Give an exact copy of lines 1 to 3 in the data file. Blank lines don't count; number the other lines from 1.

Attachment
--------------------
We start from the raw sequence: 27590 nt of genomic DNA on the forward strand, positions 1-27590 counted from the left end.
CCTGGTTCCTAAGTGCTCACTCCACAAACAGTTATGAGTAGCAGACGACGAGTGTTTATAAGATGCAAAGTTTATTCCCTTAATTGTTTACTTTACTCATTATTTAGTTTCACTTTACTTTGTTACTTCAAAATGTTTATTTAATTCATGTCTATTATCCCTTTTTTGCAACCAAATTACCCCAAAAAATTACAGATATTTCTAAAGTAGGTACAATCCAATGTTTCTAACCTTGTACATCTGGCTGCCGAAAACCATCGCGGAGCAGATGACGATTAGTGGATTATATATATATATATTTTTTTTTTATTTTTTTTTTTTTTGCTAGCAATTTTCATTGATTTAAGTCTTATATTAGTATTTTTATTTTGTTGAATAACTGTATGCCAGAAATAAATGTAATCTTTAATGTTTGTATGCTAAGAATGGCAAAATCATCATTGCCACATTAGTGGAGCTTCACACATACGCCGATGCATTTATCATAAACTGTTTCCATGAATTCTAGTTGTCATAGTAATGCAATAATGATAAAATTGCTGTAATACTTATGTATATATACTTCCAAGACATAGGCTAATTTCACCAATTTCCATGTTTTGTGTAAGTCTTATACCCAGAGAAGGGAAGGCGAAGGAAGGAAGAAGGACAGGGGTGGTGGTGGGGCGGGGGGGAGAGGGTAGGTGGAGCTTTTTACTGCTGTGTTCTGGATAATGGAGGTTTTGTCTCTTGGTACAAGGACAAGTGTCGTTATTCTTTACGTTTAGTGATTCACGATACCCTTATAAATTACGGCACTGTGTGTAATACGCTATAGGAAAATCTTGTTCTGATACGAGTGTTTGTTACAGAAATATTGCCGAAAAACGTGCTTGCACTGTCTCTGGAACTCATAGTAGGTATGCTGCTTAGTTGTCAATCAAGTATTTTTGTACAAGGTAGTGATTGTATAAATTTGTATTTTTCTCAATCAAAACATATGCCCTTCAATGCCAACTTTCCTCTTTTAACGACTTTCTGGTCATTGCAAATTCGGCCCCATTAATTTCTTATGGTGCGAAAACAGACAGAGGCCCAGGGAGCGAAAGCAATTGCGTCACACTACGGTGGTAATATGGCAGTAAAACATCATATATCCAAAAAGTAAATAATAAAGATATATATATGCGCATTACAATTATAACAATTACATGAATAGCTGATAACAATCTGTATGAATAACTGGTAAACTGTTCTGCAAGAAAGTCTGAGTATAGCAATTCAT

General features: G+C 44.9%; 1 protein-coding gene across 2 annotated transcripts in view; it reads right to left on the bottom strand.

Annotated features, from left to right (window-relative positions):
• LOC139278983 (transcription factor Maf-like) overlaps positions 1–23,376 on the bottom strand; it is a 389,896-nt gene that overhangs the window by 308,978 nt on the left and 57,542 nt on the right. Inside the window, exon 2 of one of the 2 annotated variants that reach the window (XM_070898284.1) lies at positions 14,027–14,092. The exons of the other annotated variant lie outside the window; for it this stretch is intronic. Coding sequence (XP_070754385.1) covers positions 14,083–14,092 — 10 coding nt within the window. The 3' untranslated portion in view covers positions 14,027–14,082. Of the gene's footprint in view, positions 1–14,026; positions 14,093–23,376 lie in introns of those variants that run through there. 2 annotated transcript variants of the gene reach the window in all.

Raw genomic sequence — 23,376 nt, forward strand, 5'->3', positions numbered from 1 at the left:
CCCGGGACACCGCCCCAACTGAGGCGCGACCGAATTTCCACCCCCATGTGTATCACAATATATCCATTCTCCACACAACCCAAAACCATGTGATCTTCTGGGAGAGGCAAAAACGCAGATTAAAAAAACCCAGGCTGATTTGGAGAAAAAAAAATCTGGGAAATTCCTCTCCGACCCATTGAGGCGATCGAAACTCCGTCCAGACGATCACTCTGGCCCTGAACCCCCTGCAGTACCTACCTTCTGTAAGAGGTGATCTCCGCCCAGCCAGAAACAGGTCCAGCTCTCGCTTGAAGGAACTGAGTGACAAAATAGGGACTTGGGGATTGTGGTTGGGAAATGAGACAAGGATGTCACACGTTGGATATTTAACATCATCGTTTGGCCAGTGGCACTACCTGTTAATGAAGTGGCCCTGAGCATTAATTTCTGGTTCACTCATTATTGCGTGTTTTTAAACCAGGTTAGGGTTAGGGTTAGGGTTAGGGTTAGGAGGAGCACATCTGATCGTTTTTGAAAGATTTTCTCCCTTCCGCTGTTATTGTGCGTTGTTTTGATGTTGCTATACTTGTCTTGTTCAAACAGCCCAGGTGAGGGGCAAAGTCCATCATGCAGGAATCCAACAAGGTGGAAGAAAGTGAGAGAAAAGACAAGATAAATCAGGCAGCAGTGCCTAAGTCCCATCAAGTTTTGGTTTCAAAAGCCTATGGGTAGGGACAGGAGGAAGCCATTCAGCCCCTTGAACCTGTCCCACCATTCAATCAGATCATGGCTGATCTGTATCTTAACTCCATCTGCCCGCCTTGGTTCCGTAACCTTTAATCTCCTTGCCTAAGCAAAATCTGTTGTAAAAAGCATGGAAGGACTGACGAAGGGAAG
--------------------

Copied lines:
We start from the raw sequence: 27590 nt of genomic DNA on the forward strand, positions 1-27590 counted from the left end.
CCTGGTTCCTAAGTGCTCACTCCACAAACAGTTATGAGTAGCAGACGACGAGTGTTTATAAGATGCAAAGTTTATTCCCTTAATTGTTTACTTTACTCATTATTTAGTTTCACTTTACTTTGTTACTTCAAAATGTTTATTTAATTCATGTCTATTATCCCTTTTTTGCAACCAAATTACCCCAAAAAATTACAGATATTTCTAAAGTAGGTACAATCCAATGTTTCTAACCTTGTACATCTGGCTGCCGAAAACCATCGCGGAGCAGATGACGATTAGTGGATTATATATATATATATTTTTTTTTTATTTTTTTTTTTTTTGCTAGCAATTTTCATTGATTTAAGTCTTATATTAGTATTTTTATTTTGTTGAATAACTGTATGCCAGAAATAAATGTAATCTTTAATGTTTGTATGCTAAGAATGGCAAAATCATCATTGCCACATTAGTGGAGCTTCACACATACGCCGATGCATTTATCATAAACTGTTTCCATGAATTCTAGTTGTCATAGTAATGCAATAATGATAAAATTGCTGTAATACTTATGTATATATACTTCCAAGACATAGGCTAATTTCACCAATTTCCATGTTTTGTGTAAGTCTTATACCCAGAGAAGGGAAGGCGAAGGAAGGAAGAAGGACAGGGGTGGTGGTGGGGCGGGGGGGAGAGGGTAGGTGGAGCTTTTTACTGCTGTGTTCTGGATAATGGAGGTTTTGTCTCTTGGTACAAGGACAAGTGTCGTTATTCTTTACGTTTAGTGATTCACGATACCCTTATAAATTACGGCACTGTGTGTAATACGCTATAGGAAAATCTTGTTCTGATACGAGTGTTTGTTACAGAAATATTGCCGAAAAACGTGCTTGCACTGTCTCTGGAACTCATAGTAGGTATGCTGCTTAGTTGTCAATCAAGTATTTTTGTACAAGGTAGTGATTGTATAAATTTGTATTTTTCTCAATCAAAACATATGCCCTTCAATGCCAACTTTCCTCTTTTAACGACTTTCTGGTCATTGCAAATTCGGCCCCATTAATTTCTTATGGTGCGAAAACAGACAGAGGCCCAGGGAGCGAAAGCAATTGCGTCACACTACGGTGGTAATATGGCAGTAAAACATCATATATCCAAAAAGTAAATAATAAAGATATATATATGCGCATTACAATTATAACAATTACATGAATAGCTGATAACAATCTGTATGAATAACTGGTAAACTGTTCTGCAAGAAAGTCTGAGTATAGCAATTCAT

General features: G+C 44.9%; 1 protein-coding gene across 2 annotated transcripts in view; it reads right to left on the bottom strand.